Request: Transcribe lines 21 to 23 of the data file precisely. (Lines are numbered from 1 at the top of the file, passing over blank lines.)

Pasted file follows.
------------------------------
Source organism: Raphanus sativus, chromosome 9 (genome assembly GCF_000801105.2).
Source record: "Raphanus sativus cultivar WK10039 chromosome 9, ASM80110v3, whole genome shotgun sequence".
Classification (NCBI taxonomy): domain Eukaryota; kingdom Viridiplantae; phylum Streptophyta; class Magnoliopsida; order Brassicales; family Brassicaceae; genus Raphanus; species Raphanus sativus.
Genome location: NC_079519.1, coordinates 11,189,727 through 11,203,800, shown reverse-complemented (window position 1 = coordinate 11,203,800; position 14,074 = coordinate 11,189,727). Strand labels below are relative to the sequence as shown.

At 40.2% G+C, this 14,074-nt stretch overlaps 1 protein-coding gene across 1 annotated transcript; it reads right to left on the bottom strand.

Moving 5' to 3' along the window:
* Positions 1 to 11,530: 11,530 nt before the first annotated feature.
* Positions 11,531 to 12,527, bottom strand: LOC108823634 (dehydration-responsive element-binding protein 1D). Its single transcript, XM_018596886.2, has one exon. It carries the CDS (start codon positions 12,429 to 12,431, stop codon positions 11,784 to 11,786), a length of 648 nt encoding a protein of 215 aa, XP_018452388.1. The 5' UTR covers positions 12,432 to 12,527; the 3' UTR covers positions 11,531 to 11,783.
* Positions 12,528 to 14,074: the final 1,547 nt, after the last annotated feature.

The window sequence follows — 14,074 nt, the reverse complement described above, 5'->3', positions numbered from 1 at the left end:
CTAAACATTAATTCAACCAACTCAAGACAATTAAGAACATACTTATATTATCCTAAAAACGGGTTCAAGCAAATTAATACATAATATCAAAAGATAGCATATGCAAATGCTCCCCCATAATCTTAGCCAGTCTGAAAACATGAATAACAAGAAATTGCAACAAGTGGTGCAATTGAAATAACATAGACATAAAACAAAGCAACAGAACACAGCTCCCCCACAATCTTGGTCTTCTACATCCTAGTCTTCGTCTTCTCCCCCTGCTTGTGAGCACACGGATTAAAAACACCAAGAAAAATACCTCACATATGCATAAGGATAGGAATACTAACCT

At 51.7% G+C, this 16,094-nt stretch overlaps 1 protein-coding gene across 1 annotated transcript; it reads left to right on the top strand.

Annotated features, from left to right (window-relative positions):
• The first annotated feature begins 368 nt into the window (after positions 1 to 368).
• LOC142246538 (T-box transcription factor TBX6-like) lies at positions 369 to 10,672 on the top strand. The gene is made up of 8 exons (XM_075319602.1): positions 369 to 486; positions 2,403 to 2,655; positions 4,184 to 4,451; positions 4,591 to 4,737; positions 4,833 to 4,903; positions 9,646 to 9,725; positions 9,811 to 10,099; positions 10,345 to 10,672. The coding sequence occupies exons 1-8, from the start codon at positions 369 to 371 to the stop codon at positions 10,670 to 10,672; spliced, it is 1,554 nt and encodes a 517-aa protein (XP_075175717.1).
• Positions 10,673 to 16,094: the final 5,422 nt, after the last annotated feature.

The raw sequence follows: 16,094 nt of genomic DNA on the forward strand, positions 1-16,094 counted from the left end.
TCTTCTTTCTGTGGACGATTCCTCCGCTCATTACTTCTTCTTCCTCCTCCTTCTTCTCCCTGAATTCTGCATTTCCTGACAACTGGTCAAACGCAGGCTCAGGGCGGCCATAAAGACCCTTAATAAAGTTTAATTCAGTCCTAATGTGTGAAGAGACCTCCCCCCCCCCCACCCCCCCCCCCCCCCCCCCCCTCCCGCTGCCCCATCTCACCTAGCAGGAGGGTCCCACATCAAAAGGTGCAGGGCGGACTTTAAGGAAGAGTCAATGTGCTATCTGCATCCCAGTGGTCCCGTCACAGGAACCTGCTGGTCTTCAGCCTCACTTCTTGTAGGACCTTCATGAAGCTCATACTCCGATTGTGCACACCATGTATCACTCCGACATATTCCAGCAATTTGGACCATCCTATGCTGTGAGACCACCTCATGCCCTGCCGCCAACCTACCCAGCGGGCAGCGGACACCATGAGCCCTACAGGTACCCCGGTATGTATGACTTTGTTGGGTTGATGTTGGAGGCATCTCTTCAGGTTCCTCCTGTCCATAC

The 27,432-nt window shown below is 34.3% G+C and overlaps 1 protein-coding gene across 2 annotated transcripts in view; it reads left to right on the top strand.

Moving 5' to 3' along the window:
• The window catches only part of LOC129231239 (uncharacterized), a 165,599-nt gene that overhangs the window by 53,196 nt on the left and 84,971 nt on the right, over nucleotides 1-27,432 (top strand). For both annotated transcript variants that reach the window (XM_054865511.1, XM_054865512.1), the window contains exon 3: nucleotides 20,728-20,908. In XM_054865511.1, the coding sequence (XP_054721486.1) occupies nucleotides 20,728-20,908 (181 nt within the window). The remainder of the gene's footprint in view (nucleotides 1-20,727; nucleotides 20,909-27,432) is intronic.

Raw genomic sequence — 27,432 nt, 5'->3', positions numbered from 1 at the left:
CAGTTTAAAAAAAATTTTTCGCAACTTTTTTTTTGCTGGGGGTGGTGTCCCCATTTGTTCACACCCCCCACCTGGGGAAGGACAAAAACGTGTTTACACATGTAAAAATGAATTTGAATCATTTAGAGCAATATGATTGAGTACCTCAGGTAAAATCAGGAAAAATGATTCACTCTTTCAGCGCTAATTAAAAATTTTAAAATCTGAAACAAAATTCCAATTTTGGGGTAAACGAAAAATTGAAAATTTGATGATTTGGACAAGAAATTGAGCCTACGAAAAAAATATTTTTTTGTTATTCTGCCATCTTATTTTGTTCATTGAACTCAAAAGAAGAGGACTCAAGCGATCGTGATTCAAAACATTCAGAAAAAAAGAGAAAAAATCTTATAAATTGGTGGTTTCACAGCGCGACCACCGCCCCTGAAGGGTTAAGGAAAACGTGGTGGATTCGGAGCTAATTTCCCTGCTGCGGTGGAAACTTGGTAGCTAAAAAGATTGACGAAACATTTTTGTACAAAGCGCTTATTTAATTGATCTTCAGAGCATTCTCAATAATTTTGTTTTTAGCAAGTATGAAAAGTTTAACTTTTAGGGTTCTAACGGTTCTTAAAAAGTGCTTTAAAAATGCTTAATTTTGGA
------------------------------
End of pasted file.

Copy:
• The window catches only part of LOC129231239 (uncharacterized), a 165,599-nt gene that overhangs the window by 53,196 nt on the left and 84,971 nt on the right, over nucleotides 1-27,432 (top strand). For both annotated transcript variants that reach the window (XM_054865511.1, XM_054865512.1), the window contains exon 3: nucleotides 20,728-20,908. In XM_054865511.1, the coding sequence (XP_054721486.1) occupies nucleotides 20,728-20,908 (181 nt within the window). The remainder of the gene's footprint in view (nucleotides 1-20,727; nucleotides 20,909-27,432) is intronic.

Raw genomic sequence — 27,432 nt, 5'->3', positions numbered from 1 at the left:
CAGTTTAAAAAAAATTTTTCGCAACTTTTTTTTTGCTGGGGGTGGTGTCCCCATTTGTTCACACCCCCCACCTGGGGAAGGACAAAAACGTGTTTACACATGTAAAAATGAATTTGAATCATTTAGAGCAATATGATTGAGTACCTCAGGTAAAATCAGGAAAAATGATTCACTCTTTCAGCGCTAATTAAAAATTTTAAAATCTGAAACAAAATTCCAATTTTGGGGTAAACGAAAAATTGAAAATTTGATGATTTGGACAAGAAATTGAGCCTACGAAAAAAATATTTTTTTGTTATTCTGCCATCTTATTTTGTTCATTGAACTCAAAAGAAGAGGACTCAAGCGATCGTGATTCAAAACATTCAGAAAAAAAGAGAAAAAATCTTATAAATTGGTGGTTTCACAGCGCGACCACCGCCCCTGAAGGGTTAAGGAAAACGTGGTGGATTCGGAGCTAATTTCCCTGCTGCGGTGGAAACTTGGTAGCTAAAAAGATTGACGAAACATTTTTGTACAAAGCGCTTATTTAATTGATCTTCAGAGCATTCTCAATAATTTTGTTTTTAGCAAGTATGAAAAGTTTAACTTTTAGGGTTCTAACGGTTCTTAAAAAGTGCTTTAAAAATGCTTAATTTTGGA